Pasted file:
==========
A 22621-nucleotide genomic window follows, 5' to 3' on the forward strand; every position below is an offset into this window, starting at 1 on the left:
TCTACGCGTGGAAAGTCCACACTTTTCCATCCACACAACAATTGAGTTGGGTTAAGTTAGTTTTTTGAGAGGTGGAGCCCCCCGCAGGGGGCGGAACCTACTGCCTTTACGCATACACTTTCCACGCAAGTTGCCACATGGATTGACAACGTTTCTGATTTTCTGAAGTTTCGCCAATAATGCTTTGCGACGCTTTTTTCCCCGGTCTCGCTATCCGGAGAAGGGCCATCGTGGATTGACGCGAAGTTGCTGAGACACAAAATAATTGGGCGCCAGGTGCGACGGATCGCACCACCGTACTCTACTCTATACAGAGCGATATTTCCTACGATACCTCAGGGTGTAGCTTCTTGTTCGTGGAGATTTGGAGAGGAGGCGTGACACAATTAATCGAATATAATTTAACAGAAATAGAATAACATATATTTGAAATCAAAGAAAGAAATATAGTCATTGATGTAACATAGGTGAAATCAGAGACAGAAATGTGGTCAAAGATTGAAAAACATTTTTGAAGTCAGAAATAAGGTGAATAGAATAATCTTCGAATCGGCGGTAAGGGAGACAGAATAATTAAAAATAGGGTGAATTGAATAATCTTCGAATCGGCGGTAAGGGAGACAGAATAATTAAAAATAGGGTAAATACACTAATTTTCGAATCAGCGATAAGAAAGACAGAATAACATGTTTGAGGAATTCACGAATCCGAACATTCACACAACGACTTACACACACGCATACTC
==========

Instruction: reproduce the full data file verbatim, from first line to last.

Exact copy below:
A 22621-nucleotide genomic window follows, 5' to 3' on the forward strand; every position below is an offset into this window, starting at 1 on the left:
TCTACGCGTGGAAAGTCCACACTTTTCCATCCACACAACAATTGAGTTGGGTTAAGTTAGTTTTTTGAGAGGTGGAGCCCCCCGCAGGGGGCGGAACCTACTGCCTTTACGCATACACTTTCCACGCAAGTTGCCACATGGATTGACAACGTTTCTGATTTTCTGAAGTTTCGCCAATAATGCTTTGCGACGCTTTTTTCCCCGGTCTCGCTATCCGGAGAAGGGCCATCGTGGATTGACGCGAAGTTGCTGAGACACAAAATAATTGGGCGCCAGGTGCGACGGATCGCACCACCGTACTCTACTCTATACAGAGCGATATTTCCTACGATACCTCAGGGTGTAGCTTCTTGTTCGTGGAGATTTGGAGAGGAGGCGTGACACAATTAATCGAATATAATTTAACAGAAATAGAATAACATATATTTGAAATCAAAGAAAGAAATATAGTCATTGATGTAACATAGGTGAAATCAGAGACAGAAATGTGGTCAAAGATTGAAAAACATTTTTGAAGTCAGAAATAAGGTGAATAGAATAATCTTCGAATCGGCGGTAAGGGAGACAGAATAATTAAAAATAGGGTGAATTGAATAATCTTCGAATCGGCGGTAAGGGAGACAGAATAATTAAAAATAGGGTAAATACACTAATTTTCGAATCAGCGATAAGAAAGACAGAATAACATGTTTGAGGAATTCACGAATCCGAACATTCACACAACGACTTACACACACGCATACTC